Don’t forget that poems come at you sideways.

The ones in the night generally make no sense


even if you remember to write them down.

The ones you work on for days, months,


will take on smells and textures

you did not intend at all.


If you are lucky, your friends

will point this out so you can rejoice,


or despair. Using a simple prompt, often

you will find that oddness slides in acutely.


Try to write about “Rules for Poetry”

and you may find yourself thinking


about your geometry teacher who wore

moccasins and glasses with rhinestone corners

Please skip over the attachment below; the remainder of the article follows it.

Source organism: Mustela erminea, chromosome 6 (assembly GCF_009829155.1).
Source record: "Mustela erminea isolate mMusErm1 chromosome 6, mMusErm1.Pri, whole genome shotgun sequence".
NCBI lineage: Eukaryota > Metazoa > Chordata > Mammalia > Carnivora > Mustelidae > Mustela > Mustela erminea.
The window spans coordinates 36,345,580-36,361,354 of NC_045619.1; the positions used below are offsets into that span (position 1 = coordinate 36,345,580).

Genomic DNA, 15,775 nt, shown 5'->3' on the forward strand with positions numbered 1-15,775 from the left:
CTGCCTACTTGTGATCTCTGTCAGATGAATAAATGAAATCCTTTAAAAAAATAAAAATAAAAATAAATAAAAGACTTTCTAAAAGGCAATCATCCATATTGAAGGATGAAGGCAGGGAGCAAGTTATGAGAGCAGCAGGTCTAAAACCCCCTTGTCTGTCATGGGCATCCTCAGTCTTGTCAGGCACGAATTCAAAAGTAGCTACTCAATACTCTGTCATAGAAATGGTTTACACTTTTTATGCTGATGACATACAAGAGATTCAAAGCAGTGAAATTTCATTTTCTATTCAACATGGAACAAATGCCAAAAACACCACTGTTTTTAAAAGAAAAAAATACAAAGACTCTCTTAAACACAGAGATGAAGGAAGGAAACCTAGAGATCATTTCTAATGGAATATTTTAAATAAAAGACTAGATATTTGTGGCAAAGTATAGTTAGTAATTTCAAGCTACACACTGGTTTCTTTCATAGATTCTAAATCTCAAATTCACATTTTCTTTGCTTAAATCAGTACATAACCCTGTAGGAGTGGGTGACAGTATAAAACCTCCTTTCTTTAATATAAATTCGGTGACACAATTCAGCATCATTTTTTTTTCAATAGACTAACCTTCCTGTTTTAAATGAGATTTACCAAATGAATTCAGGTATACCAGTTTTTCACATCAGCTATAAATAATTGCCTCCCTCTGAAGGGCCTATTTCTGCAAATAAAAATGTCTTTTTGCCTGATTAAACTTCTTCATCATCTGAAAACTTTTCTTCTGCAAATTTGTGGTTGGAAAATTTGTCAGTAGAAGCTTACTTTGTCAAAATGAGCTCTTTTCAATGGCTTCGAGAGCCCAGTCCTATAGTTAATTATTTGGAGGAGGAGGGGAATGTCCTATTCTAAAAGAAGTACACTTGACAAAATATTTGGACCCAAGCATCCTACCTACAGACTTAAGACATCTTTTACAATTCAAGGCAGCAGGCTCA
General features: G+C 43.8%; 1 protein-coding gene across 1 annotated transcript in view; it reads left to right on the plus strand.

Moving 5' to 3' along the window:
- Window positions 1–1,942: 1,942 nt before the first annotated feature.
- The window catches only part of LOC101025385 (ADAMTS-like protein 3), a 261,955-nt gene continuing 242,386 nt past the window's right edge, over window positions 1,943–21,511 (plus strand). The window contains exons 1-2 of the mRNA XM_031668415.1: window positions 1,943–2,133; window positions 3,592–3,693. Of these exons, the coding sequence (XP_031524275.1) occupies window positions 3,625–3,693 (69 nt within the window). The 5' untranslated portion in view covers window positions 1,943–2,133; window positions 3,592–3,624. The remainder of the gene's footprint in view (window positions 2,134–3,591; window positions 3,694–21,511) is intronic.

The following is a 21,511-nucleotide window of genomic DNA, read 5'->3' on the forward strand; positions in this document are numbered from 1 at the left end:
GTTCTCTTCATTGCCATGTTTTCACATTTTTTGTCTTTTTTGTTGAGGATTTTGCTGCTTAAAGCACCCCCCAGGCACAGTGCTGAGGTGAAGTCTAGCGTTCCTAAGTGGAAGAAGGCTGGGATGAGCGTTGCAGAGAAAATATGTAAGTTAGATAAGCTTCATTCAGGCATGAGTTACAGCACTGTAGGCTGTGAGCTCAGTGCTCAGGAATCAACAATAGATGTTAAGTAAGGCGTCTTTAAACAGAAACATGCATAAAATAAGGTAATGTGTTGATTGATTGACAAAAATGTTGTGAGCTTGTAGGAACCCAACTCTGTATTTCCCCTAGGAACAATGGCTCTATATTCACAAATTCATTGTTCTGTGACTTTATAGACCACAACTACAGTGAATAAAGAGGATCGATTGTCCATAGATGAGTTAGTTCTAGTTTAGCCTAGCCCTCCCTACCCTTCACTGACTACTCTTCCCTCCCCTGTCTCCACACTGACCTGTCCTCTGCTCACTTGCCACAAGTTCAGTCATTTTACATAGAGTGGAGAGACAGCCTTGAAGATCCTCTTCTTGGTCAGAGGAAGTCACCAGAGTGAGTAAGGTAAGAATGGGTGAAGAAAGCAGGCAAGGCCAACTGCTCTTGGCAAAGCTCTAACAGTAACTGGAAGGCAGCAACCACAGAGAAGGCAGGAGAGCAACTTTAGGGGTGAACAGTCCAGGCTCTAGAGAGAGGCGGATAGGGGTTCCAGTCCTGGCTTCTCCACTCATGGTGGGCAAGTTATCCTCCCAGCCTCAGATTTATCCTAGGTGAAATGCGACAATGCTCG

and tied silk scarves around her waist.

She lived with her aged mother.


During Christmas vacation she went to Egypt

and rode a camel around the pyramids.


Sometimes she wrote obscure quotations

on the blackboard in colored chalk:


Size does not matter, or the cow would catch the rabbit.

If you can’t draw a tiger, draw a dog.

One comment on “TEN RULES OF POETRY, #5

  1. Barb Duval says:

    She was one of a kind! I don’t remember the moccasins. I thought that she favored the boys over the girls. Bill thought so too. He was her pet.

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